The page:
Chief Minister Chow Kon Yeow said the closure of EGM factories in Penang and Kelantan certainly affected Malaysians, especially Penangites.
He said the 500 employees in Penang would be assisted and steps are being taken to help them.
“The state government has contacted EGM’s human resources department to handle the job matching and relocation for its staff in Penang,” he said in his Covid-19 online Facebook message on Saturday.
EGM, a Hong Kong-based textile and garment manufacturer, which was unprofitable since 2015, will cease operations after five decades as the Covid-19 situation has pushed the company over the edge.
The matter came to light after a letter dated April 15 was issued by the company’s general manager Edward Ho to its employees, informing them about the factories’ closure.
Currently, the employees at both plants in Penang and Kelantan are observing the movement control order (MCO).
They will resume work once the MCO is lifted until the company shuts down in June.
Chow said another impending closure involved garment producer TAL Group, which would be ceasing operations of Pen Apparel in Penang and Imperial Garments in Ipoh that have 2,600 employees, of which 30% are local.
It was reported that in a letter to employees, the company’s senior vice-president for manufacturing, Florence Lai, cited the Covid-19 pandemic as having adversely impacted leading garment manufacturers.
Lai had said that they were finalising the actual closure dates.
Chow said the state would also look into their needs immediately, especially the plant in Penang.
He said Penang could still offer 13,000 new jobs from last year’s investment in the manufacturing sector despite uncertainties in the sector due to the pandemic.
“Last year, from January till September, Penang recorded RM13.3bil in the form of approved investments in the manufacturing sector. This represents about 23% of the total investment in Malaysia’s manufacturing sector.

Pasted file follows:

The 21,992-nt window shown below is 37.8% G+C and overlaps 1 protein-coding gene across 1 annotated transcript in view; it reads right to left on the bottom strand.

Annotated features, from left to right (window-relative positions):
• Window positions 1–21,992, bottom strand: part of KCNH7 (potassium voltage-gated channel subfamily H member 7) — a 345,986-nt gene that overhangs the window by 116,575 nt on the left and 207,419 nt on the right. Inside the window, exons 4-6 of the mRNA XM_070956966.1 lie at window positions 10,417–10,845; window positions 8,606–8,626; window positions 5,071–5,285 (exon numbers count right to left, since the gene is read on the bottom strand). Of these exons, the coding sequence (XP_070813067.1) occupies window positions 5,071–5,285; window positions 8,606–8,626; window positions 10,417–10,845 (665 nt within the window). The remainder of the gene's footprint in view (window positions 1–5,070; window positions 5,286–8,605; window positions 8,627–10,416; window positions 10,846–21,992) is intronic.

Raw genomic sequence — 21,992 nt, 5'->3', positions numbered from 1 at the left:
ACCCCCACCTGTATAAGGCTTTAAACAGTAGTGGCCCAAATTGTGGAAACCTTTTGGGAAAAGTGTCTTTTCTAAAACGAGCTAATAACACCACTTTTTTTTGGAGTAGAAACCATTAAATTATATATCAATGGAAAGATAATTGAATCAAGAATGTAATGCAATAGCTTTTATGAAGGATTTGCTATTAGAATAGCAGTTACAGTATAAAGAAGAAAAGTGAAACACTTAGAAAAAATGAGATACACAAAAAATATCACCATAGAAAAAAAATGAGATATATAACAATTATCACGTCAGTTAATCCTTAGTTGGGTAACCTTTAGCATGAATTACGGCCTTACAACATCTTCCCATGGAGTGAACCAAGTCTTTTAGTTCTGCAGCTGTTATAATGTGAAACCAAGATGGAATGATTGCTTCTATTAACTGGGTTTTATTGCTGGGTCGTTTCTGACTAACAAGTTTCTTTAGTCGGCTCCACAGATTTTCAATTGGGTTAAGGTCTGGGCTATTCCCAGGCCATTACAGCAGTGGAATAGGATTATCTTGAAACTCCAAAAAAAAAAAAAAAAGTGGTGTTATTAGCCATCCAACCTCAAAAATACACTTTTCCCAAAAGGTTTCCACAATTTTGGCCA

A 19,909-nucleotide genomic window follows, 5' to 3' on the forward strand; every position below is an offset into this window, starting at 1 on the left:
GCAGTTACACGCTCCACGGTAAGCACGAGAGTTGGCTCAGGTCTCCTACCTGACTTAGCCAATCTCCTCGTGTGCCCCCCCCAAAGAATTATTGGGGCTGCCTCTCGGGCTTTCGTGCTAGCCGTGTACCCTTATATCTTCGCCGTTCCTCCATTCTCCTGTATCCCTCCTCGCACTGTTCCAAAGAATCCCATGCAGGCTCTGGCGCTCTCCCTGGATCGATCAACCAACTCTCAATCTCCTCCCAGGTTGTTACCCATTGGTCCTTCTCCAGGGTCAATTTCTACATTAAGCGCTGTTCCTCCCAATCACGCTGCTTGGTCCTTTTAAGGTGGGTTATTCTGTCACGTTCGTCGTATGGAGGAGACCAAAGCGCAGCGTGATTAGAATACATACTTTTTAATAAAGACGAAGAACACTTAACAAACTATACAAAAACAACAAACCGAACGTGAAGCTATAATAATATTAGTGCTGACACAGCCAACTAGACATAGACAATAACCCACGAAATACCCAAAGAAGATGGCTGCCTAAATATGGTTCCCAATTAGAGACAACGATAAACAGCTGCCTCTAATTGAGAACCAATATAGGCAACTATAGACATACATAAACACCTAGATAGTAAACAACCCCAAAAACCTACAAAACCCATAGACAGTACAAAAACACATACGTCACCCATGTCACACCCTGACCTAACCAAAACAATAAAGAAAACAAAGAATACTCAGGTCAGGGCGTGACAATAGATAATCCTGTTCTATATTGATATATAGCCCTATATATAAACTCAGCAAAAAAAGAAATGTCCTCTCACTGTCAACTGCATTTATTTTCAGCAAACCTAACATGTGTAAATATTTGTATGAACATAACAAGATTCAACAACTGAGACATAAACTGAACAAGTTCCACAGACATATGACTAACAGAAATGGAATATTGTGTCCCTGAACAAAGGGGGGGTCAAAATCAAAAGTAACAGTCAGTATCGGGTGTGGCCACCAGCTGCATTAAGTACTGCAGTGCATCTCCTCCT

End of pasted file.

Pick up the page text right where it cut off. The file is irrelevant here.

“The implementation of this investment has already begun and InvestPenang estimates the creation of some 13,000 new jobs.”
Chow said economy-wise, he realised that Penang and Malaysia might not be as dynamic as China where global market spending was balanced by their domestic market expansion.
He, however, said economically, the focus of ‘Penang Next Normal Strategy’ is to ensure the economic growth of Penang through the implementation of public projects as well as strengthening its small and medium enterprise sector.
In a statement yesterday, Chow said Penang, with its rich industrial experience, would be fundamental in helping the economy navigate through this unprecedented time.
“Over the past 50 years, our E&E (electrical and electronics) industry has clearly evolved and diversified its businesses and product portfolio.
“Given the strength of Penang in this industry, we are equipped to further break through into the next phase of manufacturing technologies, innovative tools and products entering the next normal, all of which will encourage new businesses and augur well for our local supply chain.
“Our medical device industry, a spin off from our E&E industry, has also flourished over the past decade.
“We have been attracting global medical players into Penang and this has created a strong platform and capacity for diversification.
“The current worldwide demand for medical supplies, products and equipment will open avenues for Penang in this segment and create new business and employment opportunities,” he said.
Chow added that the state would also look into strengthening food security by expanding its existing hub on food production, agriculture and fisheries resources.